Clinical Chemistry - Podcast

Harmonization Status of Serum Ferritin Measurements and Implications for Use as Marker of Iron-Related Disorders

Sara Pasqualetti



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Federica Braga, Sara Pasqualetti, Erika Frusciante, Francesca Borrillo, Mariia Chibireva, and Mauro Panteghini. Harmonization Status of Serum Ferritin Measurements and Implications for Use as Marker of Iron-Related Disorders. Clin Chem 2022;68(9): 1202–10.

Guest

Dr. Sara Pasqualetti from the Clinical Pathology Unit of the University Hospital, Luigi Sacco in Milan, Italy.


Transcript

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Bob Barrett:
This is a podcast from Clinical Chemistry, sponsored by the Department of Laboratory Medicine at Boston Children’s Hospital. I am Bob Barrett.

The concentrations of ferritin circulating in the bloodstream reflect the amount of intracellular ferritin, the main iron storage protein in humans. So, the measurement of serum ferritin is used extensively for the diagnosis of iron-related disorders. In the last two decades, most studies have considered low concentrations of serum ferritin as the diagnostic standard for iron deficiency, replacing the invasive bone marrow aspirate examination. Increased serum ferritin concentrations are observed in patients with body iron overload of any cause including hereditary hemochromatosis. However, data on the comparability of results among commercial measuring systems for ferritin are contradictory.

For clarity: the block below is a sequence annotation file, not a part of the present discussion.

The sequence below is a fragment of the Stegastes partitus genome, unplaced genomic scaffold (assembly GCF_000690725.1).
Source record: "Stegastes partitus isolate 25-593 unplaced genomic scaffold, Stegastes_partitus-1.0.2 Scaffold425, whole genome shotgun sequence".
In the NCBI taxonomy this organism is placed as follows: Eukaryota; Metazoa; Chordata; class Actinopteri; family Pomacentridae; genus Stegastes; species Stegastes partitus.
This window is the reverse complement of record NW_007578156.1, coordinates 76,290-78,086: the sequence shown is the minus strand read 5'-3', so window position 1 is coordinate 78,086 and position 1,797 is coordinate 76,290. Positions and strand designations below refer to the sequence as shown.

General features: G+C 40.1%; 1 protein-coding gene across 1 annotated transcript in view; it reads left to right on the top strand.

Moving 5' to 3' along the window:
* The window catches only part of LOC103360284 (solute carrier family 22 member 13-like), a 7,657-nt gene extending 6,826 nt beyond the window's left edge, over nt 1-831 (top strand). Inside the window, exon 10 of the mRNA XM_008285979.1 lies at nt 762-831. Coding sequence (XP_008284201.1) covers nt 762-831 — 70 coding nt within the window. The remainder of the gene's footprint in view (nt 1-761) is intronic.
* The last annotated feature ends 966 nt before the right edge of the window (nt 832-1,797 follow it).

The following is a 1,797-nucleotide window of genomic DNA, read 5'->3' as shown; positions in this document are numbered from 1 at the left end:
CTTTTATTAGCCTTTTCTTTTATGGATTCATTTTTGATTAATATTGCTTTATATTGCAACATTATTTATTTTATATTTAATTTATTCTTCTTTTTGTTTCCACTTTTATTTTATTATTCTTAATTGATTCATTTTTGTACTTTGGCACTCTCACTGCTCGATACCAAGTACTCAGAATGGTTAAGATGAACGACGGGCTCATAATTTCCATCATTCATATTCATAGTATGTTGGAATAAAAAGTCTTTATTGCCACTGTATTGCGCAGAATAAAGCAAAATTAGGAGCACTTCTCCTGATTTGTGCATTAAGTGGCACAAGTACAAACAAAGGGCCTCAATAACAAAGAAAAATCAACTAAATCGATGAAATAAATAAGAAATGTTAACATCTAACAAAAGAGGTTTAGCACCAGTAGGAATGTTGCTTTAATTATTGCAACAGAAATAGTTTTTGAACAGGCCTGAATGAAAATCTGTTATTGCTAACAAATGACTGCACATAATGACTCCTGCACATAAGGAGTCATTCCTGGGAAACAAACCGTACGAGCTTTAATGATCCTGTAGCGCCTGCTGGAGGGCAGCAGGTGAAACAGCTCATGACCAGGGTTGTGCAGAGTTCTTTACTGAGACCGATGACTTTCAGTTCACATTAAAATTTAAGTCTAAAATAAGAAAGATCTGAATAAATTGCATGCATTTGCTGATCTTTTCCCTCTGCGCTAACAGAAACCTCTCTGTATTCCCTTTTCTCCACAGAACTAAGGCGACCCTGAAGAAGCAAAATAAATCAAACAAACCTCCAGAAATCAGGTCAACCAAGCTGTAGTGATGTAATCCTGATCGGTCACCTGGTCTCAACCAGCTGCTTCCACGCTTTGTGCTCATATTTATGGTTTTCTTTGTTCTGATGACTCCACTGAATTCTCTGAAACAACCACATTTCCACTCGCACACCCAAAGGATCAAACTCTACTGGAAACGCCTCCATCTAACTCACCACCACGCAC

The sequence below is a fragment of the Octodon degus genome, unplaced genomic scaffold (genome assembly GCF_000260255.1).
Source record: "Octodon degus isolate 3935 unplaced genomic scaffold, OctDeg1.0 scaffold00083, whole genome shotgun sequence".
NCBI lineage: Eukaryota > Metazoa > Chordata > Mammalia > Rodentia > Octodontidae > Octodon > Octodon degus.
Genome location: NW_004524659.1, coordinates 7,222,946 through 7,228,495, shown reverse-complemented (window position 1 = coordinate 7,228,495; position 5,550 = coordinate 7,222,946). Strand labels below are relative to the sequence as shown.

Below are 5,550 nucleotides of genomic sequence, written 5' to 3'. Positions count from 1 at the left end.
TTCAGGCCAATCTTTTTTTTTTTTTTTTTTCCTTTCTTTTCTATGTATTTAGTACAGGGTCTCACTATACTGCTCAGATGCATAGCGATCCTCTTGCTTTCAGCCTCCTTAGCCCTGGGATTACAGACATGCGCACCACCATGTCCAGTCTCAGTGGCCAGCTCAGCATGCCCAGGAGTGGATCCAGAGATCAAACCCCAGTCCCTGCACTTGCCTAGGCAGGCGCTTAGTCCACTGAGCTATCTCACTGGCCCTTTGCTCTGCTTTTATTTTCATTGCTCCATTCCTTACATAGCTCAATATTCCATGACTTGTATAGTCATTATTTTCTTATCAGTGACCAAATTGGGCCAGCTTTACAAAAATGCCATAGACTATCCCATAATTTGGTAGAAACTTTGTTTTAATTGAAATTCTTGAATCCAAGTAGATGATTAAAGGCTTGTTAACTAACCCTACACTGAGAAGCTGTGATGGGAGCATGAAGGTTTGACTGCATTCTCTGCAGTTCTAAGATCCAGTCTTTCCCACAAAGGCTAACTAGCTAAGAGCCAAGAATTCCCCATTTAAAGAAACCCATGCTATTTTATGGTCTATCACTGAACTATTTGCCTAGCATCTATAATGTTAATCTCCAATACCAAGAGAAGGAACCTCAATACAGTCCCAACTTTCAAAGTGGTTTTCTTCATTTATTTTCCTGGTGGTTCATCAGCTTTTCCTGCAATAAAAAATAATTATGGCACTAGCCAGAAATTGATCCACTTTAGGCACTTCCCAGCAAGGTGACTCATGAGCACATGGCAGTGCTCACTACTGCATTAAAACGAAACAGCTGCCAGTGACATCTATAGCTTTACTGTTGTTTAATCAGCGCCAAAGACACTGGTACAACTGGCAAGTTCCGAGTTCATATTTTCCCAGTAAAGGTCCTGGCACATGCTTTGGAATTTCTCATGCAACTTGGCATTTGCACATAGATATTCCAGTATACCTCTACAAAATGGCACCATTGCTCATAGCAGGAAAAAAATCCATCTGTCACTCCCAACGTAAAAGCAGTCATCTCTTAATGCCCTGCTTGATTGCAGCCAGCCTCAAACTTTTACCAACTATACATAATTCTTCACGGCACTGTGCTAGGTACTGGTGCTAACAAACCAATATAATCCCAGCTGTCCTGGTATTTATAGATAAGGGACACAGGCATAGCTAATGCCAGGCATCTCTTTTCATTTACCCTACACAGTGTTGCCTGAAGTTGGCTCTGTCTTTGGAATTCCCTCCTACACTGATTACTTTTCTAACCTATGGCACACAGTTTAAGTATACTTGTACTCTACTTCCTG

A paper appearing in the September 2022 issue of Clinical Chemistry concluded that harmonization among methods for measuring ferritin is far from optimal with the implementation of traceability to different WHO standards being a factor.

To discuss the implication of these findings, we are happy to have the author of that study with us in this podcast. She is Dr. Sara Pasqualetti, Section Supervisor at the Clinical Pathology Unit of the University Hospital, Luigi Sacco in Milan, Italy.

So, first of all, Dr. Pasqualetti, what are the main points that your study in Clinical Chemistry have uncovered?

Sara Pasqualetti: